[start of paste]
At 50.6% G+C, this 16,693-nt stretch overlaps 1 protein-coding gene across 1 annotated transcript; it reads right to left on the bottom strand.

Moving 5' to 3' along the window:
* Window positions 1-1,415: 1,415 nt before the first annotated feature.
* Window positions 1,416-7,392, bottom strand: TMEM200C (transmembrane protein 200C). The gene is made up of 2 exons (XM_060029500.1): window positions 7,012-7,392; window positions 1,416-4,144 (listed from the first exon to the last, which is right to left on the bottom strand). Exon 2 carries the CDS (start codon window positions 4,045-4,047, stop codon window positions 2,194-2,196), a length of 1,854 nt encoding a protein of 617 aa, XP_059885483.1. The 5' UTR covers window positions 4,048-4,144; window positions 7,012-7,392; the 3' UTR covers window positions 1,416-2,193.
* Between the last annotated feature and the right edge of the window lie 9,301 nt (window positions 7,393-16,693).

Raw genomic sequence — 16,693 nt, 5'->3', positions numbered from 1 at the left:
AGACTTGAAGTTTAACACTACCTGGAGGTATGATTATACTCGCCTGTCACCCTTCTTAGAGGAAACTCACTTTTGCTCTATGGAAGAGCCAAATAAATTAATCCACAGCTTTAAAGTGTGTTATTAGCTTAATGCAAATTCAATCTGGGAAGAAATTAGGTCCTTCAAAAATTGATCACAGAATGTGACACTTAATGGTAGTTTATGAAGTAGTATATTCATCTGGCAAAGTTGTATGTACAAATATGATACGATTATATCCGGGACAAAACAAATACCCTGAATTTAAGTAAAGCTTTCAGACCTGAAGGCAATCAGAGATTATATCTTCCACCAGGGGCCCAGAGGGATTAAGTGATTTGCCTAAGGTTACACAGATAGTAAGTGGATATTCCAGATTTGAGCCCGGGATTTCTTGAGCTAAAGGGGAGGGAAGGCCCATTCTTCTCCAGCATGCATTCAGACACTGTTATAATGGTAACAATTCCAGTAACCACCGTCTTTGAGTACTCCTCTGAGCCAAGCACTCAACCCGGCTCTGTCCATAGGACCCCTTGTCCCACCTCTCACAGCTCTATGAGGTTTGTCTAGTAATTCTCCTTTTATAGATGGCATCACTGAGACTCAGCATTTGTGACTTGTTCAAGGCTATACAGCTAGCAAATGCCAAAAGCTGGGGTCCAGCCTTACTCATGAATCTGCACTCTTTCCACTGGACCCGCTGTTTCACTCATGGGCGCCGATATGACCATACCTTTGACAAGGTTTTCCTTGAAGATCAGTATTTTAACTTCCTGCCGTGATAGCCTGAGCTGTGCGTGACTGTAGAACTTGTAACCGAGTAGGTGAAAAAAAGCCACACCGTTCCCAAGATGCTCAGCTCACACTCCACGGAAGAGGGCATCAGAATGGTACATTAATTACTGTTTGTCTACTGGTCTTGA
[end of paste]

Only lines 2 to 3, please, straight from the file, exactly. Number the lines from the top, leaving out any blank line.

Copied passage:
Moving 5' to 3' along the window:
* Window positions 1-1,415: 1,415 nt before the first annotated feature.